K.C. Chunder, J.
1. This is an appeal by a plaintiff landlord against an appellate judgment of the Subordinate Judge, Sixth Additional Court, 24 Parganas reversing that of the Munsif, First Additional Court, Alipore.
2. The facts as far as necessary for our pur poses lie within a very short compass. It is undisputed and indisputable on the evidence that the appellant, a Hindu widow, used to live with her husband's brother and other dependent members of the family at Comilla. Owing to communal troubles at the place she had to migrate with the whole family to Calcutta and she is the owner of the premises in suie. There are two tenants. She gave notice to both tenants and began ejectment suits against both. She was temporarily living in a small flat with four rooms. The family is a large one and not only the finding of the learned Munsif is that she requires and she must have more accommodation for the large family but even the learned Subordinate Judge who reverses the learned Munsif is of opinion that she would require twelve rooms for the family. Therefore, from every reasonable standpoint, the element of must-haveness or insistent need which determines bona fide requirement, is even apparent from the judgment of the learned Subordinate Judge.
But the learned Subordinate Judge came to the conclusion that as she has four rooms in the other place and there are only four rooms in this flat therefore what is the need for her to disturb the tenant. The learned Subordinate Judge over looked his own finding of fact that she required not four but twelve rooms. The learned Subordinate Judge has quoted a decision of my learned brother P. B. Mukherji J. to point out that bona fide requirement under the Act of 1948 implies a reasonable requirement. There is no dispute about that proposition. What the learned Subordinate Judge really did not notice was that the reasonable requirement under the Act of 1948 to constitute a bona fide requirement is not exactly the same reasonable requirement as is necessary under the Act of 1950, in view of the explanation put in by the Legislature. The explanation had to be put in because that is not the ordinary explanation of reasonable requirement. If the learned Subordinate Judge had kept this in view all he had written would have been unnecessary. There is therefore no question that the decision of the learned Munsif was absolutely correct in law and in facts and the learned Subordinate Judge wholly erred in reversing that decision.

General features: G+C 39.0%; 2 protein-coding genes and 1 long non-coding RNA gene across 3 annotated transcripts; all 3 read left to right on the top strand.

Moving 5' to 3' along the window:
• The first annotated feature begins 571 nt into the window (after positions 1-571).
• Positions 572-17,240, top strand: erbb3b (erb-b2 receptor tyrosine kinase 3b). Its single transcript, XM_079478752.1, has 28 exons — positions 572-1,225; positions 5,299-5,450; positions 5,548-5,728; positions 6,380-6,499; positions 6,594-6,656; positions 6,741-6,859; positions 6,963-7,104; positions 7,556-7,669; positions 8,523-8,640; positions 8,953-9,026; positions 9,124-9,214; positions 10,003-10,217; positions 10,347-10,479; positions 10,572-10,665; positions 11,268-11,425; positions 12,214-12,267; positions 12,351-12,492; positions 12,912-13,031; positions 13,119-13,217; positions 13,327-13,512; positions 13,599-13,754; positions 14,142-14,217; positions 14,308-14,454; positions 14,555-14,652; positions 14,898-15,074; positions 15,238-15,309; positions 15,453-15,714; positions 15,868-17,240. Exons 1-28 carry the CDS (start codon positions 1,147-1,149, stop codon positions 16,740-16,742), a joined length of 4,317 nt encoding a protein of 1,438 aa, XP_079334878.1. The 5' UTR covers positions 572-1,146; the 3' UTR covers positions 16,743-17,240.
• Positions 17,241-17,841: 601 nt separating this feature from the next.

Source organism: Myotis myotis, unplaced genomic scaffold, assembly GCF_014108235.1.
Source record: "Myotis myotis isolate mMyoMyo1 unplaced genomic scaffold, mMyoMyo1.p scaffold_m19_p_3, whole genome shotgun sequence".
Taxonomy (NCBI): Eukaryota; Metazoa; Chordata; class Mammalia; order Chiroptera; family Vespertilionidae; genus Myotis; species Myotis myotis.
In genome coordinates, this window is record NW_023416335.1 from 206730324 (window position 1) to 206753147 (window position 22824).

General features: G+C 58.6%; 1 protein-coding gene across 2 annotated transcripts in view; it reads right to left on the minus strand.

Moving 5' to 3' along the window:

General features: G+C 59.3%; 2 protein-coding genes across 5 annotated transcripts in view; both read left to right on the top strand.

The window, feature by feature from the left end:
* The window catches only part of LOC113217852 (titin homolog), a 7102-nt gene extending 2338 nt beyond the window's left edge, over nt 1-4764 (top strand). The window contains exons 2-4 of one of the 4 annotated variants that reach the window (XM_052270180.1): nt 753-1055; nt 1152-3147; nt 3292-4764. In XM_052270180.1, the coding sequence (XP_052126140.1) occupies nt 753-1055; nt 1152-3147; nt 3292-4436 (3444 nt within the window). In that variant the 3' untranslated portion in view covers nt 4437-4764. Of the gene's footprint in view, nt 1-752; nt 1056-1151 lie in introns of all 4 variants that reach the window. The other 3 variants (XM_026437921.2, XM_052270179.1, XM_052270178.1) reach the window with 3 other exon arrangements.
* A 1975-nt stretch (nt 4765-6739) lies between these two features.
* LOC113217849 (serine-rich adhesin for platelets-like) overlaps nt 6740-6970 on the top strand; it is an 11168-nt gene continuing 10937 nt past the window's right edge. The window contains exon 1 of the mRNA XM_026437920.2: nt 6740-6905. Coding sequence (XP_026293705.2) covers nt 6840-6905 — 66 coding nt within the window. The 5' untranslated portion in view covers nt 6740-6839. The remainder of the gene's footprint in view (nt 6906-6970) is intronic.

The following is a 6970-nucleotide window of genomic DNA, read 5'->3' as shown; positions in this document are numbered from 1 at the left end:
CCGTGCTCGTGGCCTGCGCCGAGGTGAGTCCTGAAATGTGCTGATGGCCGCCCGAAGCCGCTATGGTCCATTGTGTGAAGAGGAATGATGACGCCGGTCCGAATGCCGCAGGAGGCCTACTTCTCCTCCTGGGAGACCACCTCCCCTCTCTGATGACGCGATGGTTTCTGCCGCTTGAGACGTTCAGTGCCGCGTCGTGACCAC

3. Mr. Janah has asked for six months' time for his client to vacate the premises. His client is present in Court and gives an undertaking personally to Court that he will vacate at the end of six months from this date. On his undertaking time for six months from this date is given to vacate the premises.
4. The appeal is allowed. The decree of the learned Subordinate Judge is set aside and that of the learned Munsif is restored with costs in both the courts.
5. The tenant respondent who is present in Court further gives an undertaking that he has not and will not sub-let the premises at all.
6. It is not necessary to pass any order on the application filed on 25-6-53.
7. Having heard the learned Advocates further it is directed that rent by way of damages be deposited in the court below in time. As Mr. Jana's client is not here no undertaking has been given about this deposit of rent.